The Board should create a policy that it expects to receive regular performance measurement information from all city agencies, and that this information will be shared with the public in an accessible manner on the Worldwide web.

Government should create an integrated management function within the mayor’s office to guide management practice in all city agencies. If the mayor will not create such a office, the Board of Supervisors should propose a charter amendment to create one.

Such a body, staffed by professional civil servants working with consulting services as necessary, should study the best practices of other jurisdictions and put structures in place for citywide performance data collection, analysis and strategic planning. It should be held specifically accountable to 1) reform management practice; 2) analyze and negotiate civil service and human resources reform; 3) assist in establishing best practice in procurement and contracting; and 4) minimize the environmental impact of all government operations. The office should also make recommendations for consolidation of city functions into an organizational structure that might be able to function effectively.

Cities throughout the world work toward the international set of management quality standards called ISO9000 and ISO14000. San Francisco should join San Jose, Seattle, and many other well-managed cities in using this well-respected management systems framework.

For public accountability, dissemination of public information and ease of use of public services, the mayor, or if necessary, the Board, should quickly increase the use of information technology and e-government by expanding and directly funding the Department of Telecommunications to handle this activity citywide. Now scores of individual agencies are left to their own devices, with the inevitable highly varying results. Instead of providing useful information to the public, many department web-sites contain little more than the agency’s mission statement. A multilingual city with multilingual visitors as its major industry should not have a web site only in English. Most routine public transactions should be able to be done on-line. The voting records of members of the Board of Supervisors should be readily accessible and easy to analyze. The public should be able to find an agency’s budget, its record of performance and plans for improvement, and a summarized log of citizen complaints and how those complaints have been handled.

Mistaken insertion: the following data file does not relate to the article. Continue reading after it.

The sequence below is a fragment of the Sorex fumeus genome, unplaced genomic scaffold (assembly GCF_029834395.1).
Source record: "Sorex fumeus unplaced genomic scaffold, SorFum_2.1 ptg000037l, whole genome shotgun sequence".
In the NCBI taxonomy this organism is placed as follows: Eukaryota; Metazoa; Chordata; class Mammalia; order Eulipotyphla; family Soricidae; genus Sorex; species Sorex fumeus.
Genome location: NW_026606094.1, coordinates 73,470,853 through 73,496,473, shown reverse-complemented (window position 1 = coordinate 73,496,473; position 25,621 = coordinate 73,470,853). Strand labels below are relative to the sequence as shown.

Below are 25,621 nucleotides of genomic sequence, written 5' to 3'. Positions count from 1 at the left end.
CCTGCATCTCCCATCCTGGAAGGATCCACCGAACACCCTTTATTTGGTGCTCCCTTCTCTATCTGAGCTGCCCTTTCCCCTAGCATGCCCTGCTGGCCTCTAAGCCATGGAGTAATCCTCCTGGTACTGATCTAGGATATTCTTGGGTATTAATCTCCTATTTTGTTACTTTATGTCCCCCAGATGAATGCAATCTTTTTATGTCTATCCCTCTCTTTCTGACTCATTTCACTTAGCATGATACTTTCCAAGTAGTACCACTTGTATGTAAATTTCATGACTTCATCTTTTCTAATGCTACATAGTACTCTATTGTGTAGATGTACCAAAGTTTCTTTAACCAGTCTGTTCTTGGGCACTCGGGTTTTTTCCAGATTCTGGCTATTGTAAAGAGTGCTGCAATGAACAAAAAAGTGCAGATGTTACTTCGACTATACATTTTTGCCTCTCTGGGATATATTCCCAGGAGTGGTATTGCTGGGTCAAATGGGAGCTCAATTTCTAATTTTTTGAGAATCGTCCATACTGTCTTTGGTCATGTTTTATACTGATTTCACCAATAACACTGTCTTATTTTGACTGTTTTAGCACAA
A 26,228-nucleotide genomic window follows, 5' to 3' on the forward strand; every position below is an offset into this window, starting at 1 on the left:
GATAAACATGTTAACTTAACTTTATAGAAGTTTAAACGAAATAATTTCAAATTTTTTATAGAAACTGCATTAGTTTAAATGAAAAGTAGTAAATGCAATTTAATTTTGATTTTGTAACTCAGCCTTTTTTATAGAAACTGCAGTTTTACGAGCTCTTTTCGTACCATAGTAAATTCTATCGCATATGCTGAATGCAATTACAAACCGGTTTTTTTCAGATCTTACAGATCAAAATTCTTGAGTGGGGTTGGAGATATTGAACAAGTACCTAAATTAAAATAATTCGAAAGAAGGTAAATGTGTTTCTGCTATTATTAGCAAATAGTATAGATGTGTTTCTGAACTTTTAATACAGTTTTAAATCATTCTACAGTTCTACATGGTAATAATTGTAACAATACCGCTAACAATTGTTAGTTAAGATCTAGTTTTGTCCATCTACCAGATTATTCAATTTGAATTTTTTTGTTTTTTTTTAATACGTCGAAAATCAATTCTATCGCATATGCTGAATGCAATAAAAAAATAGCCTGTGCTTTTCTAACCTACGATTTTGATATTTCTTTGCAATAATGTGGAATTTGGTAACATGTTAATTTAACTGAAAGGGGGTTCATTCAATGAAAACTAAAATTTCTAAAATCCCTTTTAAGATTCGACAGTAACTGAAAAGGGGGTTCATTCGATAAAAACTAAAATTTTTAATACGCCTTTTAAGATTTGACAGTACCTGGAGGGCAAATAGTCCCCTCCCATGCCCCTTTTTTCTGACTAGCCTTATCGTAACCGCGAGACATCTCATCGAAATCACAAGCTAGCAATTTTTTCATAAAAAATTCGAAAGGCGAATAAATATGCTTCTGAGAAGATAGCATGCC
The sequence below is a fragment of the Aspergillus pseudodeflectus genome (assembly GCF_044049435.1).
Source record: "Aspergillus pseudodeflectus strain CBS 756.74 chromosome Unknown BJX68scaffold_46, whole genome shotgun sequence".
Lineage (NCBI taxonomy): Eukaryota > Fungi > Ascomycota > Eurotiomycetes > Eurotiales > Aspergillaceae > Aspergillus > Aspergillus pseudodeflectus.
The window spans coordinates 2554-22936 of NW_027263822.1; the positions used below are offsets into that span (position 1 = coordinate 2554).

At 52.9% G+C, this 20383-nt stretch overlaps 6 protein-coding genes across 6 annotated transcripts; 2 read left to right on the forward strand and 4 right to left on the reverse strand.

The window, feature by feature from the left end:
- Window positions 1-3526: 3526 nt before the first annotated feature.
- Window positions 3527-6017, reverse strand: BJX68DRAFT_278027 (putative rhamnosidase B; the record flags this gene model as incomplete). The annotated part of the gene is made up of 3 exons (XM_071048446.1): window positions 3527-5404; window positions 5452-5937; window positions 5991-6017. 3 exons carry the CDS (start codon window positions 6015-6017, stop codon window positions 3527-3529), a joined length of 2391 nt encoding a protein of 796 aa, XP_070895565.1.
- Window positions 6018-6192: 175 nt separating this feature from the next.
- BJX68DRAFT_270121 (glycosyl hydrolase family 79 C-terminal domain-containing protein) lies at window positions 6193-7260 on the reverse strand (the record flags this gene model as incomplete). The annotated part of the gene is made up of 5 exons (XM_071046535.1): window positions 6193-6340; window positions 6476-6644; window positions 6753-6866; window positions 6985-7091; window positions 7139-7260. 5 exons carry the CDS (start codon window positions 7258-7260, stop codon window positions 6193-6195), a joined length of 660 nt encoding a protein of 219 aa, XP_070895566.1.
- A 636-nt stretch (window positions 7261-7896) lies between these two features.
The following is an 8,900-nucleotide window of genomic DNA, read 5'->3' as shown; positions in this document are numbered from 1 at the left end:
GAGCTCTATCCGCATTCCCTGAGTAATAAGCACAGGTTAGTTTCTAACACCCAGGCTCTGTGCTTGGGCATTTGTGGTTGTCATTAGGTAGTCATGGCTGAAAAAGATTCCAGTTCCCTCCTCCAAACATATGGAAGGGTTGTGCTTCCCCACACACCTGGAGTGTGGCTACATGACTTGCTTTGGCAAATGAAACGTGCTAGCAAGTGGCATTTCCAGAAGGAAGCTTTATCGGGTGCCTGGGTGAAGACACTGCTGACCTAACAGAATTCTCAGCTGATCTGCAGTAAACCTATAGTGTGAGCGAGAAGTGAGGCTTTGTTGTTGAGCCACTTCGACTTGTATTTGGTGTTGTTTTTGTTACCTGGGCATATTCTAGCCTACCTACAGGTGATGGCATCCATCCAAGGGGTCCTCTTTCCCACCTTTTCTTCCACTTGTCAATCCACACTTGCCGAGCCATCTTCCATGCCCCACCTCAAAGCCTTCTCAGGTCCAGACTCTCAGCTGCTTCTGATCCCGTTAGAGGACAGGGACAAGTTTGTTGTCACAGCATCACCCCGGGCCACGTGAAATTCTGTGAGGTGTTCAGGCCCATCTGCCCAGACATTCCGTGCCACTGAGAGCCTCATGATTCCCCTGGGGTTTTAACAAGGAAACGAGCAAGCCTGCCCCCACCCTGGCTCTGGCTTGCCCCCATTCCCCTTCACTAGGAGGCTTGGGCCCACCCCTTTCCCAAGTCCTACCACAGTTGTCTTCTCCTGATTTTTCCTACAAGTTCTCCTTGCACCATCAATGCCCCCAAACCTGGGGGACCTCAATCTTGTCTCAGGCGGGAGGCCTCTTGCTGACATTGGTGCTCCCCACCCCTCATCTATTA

1. Revive the City’s Commitment to a Professional Civil Service: The expansion of the special assistant category and the placement of inexperienced people in department-head positions drains resources from legitimate government activity, demoralizes competent staff, undercuts the ability of city agencies to manage their own programs, and sours the public’s perception of government. Legislation should vastly reduce the use of the special assistant job category to the few special occasions for which it was originally designed. The job qualifications and performance of incumbents in this category should be closely scrutinized, and appropriate staffing adjustments made. The mayor’s office should remove itself from the business of running operating programs with non-civil-service staff and combine these functions with the appropriate existing city departments, focusing its attention on "steering" instead of "rowing."